But if it was 8%, it would go to 10% and down to 7% or something like that. I don’t think we’ve announced what the fee is?

Unidentified Company Representative

We’re not going to.

Leo Quinn

All right.

Joe Brent

So the third question on the gas sales?

Leo Quinn

Yes, gas revenues…

Philip Harrison

About £100 million, circa £100 million to £120 million.

Leo Quinn

And just one clarification. It’s only the UK gas business. We’re very supportive of what’s going on with G&I, which is the Irish gas business. Howard?

Howard Seymour

Thank you. Howard Seymour from Numis. I’ve got three from me. First one, just noting that you alluded to that the central costs that have come out fantastically in terms of where we are at the moment. But as we’re now starting to see the revenue increase, would we expect to see some element of increase in that area as well? Now you clearly mentioned you expect the drop-through to be good, but would you expect to be able to contain those costs against what is now a growing company as opposed to a shrinking coming?

Leo Quinn

Two more.

Howard Seymour

Second one, on the DV valuation, you alluded to the two dynamics on military housing. The first one you said, effectively, we’re in discussion with military. The second one on incentive fees, I was just wondering if that was also – was that what you perceive is going to happen on incentive fee or is that also been something that has been discussed with the client? And then thirdly, just a point of clarification. You mentioned the civils corrective actions would have an improvement next year. Is that next year 2020 or next year 2021. Thank you.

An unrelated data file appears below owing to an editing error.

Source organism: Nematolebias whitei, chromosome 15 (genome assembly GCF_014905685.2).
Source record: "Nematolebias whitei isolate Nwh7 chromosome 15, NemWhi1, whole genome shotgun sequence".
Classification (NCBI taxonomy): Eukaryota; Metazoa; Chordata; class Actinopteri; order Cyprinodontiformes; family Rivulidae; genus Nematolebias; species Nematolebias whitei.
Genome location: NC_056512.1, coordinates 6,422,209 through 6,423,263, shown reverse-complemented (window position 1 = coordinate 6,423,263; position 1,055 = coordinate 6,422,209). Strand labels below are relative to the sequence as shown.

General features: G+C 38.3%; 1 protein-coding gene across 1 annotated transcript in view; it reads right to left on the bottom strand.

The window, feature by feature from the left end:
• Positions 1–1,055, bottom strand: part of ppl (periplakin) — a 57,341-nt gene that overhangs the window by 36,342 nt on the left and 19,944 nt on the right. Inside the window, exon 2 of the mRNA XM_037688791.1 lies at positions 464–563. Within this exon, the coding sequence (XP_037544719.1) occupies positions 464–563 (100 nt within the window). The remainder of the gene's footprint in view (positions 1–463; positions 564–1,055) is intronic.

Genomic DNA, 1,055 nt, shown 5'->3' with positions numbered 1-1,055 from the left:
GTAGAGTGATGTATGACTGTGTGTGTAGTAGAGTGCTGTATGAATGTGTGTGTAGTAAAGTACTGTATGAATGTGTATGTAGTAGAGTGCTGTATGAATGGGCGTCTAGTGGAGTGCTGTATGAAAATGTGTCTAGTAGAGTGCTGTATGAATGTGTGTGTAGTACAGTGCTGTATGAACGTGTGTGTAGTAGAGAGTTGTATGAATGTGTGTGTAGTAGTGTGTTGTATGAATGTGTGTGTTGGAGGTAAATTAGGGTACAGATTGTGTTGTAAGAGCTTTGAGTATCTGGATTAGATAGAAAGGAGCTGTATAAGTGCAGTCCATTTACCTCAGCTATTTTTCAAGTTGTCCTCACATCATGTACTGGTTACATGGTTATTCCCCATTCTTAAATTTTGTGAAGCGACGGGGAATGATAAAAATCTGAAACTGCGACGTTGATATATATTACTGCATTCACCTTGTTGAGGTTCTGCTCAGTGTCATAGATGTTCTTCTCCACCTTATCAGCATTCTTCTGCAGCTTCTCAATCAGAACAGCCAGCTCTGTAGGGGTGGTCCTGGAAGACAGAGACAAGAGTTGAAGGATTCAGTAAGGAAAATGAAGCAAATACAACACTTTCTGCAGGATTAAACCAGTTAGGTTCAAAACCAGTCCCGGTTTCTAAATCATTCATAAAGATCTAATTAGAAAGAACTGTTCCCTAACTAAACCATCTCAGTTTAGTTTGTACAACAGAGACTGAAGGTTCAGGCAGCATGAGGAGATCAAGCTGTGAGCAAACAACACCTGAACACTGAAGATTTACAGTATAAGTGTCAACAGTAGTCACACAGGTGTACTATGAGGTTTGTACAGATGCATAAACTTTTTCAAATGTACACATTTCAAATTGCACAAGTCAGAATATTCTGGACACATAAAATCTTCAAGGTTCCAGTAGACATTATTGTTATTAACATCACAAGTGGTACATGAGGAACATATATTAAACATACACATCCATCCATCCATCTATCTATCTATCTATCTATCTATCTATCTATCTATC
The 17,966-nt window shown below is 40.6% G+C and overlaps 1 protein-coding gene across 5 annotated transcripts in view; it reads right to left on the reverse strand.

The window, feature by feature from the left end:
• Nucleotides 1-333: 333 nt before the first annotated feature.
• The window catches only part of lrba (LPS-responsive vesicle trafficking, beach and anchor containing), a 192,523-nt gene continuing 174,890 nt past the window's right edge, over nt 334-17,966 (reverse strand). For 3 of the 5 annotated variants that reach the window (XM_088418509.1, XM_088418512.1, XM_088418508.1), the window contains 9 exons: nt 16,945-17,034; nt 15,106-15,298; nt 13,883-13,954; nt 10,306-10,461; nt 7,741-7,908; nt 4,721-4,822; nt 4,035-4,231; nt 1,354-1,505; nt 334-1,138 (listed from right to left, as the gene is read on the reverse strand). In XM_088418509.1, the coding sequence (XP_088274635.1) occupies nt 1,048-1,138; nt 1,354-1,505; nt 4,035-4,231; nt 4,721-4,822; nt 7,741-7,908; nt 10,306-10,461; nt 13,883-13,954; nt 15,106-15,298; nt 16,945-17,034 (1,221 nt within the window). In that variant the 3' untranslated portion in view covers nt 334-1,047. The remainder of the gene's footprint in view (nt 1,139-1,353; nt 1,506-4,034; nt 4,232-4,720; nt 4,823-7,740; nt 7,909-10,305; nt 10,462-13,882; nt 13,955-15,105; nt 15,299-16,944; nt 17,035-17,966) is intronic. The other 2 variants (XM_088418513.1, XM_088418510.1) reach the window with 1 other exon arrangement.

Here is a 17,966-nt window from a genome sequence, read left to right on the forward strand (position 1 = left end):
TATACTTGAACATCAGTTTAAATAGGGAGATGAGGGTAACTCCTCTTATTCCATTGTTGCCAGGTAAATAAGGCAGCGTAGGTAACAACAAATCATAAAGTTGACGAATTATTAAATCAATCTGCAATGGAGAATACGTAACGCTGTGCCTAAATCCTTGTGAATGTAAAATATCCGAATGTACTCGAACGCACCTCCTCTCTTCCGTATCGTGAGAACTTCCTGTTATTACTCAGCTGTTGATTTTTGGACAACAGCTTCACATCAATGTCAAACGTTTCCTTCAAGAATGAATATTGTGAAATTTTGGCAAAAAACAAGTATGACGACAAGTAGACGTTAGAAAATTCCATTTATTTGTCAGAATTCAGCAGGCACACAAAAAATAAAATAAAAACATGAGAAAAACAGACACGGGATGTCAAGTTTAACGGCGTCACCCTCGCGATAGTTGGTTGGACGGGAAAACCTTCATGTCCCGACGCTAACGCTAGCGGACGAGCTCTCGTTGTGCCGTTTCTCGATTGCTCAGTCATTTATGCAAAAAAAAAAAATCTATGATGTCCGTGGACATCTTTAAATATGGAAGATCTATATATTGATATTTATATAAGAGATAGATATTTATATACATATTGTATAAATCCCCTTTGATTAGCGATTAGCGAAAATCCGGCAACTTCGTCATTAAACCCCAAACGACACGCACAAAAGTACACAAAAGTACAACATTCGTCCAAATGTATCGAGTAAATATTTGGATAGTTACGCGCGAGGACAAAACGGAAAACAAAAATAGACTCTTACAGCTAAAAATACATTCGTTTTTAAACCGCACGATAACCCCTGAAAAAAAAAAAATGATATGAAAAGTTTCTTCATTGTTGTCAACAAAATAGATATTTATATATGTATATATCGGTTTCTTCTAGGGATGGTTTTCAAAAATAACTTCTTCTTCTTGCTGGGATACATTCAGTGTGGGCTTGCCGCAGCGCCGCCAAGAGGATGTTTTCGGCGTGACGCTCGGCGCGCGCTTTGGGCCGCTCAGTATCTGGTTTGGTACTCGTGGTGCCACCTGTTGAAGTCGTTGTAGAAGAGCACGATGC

Leo Quinn

Got it. I’ll do one, three. You do two.

Philip Harrison


Leo Quinn

Okay. One, we successfully – and it’s no aberration, we’ve taken literally £200 million out of the overhead. You can’t save your way to success. But the point I would make is that we go – as our revenue improves, we do not see a need to increase the corporate overhead to support that. So effectively, we’re going to get a larger fall-through to the bottom line. Now obviously, if you’re going to actually deliver a £6 billion joint venture job, there’s going to be some increase. But as far as I’m concerned, it is at the level – it’s marginal level. It’s not substantial.

So I think that sees us in very, very good stead. And the reason we can do that, by the way, is that we’ve automated a lot of the systems. And so by automating, it doesn’t cost you that much more to put another 1,000 invoices through or to process another 500, 600 people. In terms of the civils one, I think we’ll see some of those improvements definitely come through in 2020 with even more coming through in 2022.

And they’ll come from the fact that we’ll have caught up in our schedule, we’ll be able to recognize the profitability associated with those points. And also, the points of dispute will also be resolved in 2020. So I see that coming through in a marginal sense in 2020 and a bigger way in 2021.

Philip Harrison

On number three – or number two, DV valuation incentive fees, we have had discussion with the service branches. They are at different stages in getting their incentive metrics. Some are further ahead. And actually, we’ve agreed them. Others are slightly behind. So we’ve taken the – what we believe will be the outcome of those discussions. But yes, there has been dialogue with the military.

Andrew Nussey

Andrew Nussey from Peel Hunt. Couple of questions. First of all, when we look at the UK construction margin. In terms of progression from here, how much is reliant on really scaling that cost base that you were talking about, i.e., growing the top line as opposed to what can still be achieved in terms of better bidding and operational focus?